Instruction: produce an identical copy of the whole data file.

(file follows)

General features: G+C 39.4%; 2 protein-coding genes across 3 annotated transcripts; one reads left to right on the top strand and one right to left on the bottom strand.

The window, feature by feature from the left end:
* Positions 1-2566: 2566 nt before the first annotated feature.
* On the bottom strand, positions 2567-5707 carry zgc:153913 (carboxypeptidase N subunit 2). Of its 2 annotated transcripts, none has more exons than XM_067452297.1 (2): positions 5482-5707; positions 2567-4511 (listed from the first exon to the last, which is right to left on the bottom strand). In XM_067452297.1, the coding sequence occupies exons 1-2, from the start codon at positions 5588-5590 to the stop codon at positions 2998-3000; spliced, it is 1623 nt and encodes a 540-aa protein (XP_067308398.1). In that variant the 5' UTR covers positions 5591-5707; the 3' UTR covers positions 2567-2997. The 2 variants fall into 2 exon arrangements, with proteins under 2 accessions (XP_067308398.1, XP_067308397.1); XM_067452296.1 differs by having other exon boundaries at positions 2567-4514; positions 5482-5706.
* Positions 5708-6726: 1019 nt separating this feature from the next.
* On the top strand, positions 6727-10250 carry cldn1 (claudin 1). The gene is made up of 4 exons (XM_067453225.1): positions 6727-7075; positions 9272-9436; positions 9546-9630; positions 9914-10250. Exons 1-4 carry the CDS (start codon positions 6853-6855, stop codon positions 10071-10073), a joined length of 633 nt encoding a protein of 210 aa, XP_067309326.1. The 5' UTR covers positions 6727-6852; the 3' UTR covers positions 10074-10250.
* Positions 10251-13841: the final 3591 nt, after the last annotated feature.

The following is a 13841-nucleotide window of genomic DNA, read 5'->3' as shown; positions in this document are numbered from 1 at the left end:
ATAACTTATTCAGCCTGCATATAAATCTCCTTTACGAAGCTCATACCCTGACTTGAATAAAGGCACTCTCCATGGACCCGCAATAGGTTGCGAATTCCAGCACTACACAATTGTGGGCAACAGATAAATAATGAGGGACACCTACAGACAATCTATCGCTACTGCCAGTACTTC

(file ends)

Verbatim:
General features: G+C 39.4%; 2 protein-coding genes across 3 annotated transcripts; one reads left to right on the top strand and one right to left on the bottom strand.

The window, feature by feature from the left end:
* Positions 1-2566: 2566 nt before the first annotated feature.
* On the bottom strand, positions 2567-5707 carry zgc:153913 (carboxypeptidase N subunit 2). Of its 2 annotated transcripts, none has more exons than XM_067452297.1 (2): positions 5482-5707; positions 2567-4511 (listed from the first exon to the last, which is right to left on the bottom strand). In XM_067452297.1, the coding sequence occupies exons 1-2, from the start codon at positions 5588-5590 to the stop codon at positions 2998-3000; spliced, it is 1623 nt and encodes a 540-aa protein (XP_067308398.1). In that variant the 5' UTR covers positions 5591-5707; the 3' UTR covers positions 2567-2997. The 2 variants fall into 2 exon arrangements, with proteins under 2 accessions (XP_067308398.1, XP_067308397.1); XM_067452296.1 differs by having other exon boundaries at positions 2567-4514; positions 5482-5706.
* Positions 5708-6726: 1019 nt separating this feature from the next.
* On the top strand, positions 6727-10250 carry cldn1 (claudin 1). The gene is made up of 4 exons (XM_067453225.1): positions 6727-7075; positions 9272-9436; positions 9546-9630; positions 9914-10250. Exons 1-4 carry the CDS (start codon positions 6853-6855, stop codon positions 10071-10073), a joined length of 633 nt encoding a protein of 210 aa, XP_067309326.1. The 5' UTR covers positions 6727-6852; the 3' UTR covers positions 10074-10250.
* Positions 10251-13841: the final 3591 nt, after the last annotated feature.

The following is a 13841-nucleotide window of genomic DNA, read 5'->3' as shown; positions in this document are numbered from 1 at the left end:
ATAACTTATTCAGCCTGCATATAAATCTCCTTTACGAAGCTCATACCCTGACTTGAATAAAGGCACTCTCCATGGACCCGCAATAGGTTGCGAATTCCAGCACTACACAATTGTGGGCAACAGATAAATAATGAGGGACACCTACAGACAATCTATCGCTACTGCCAGTACTTC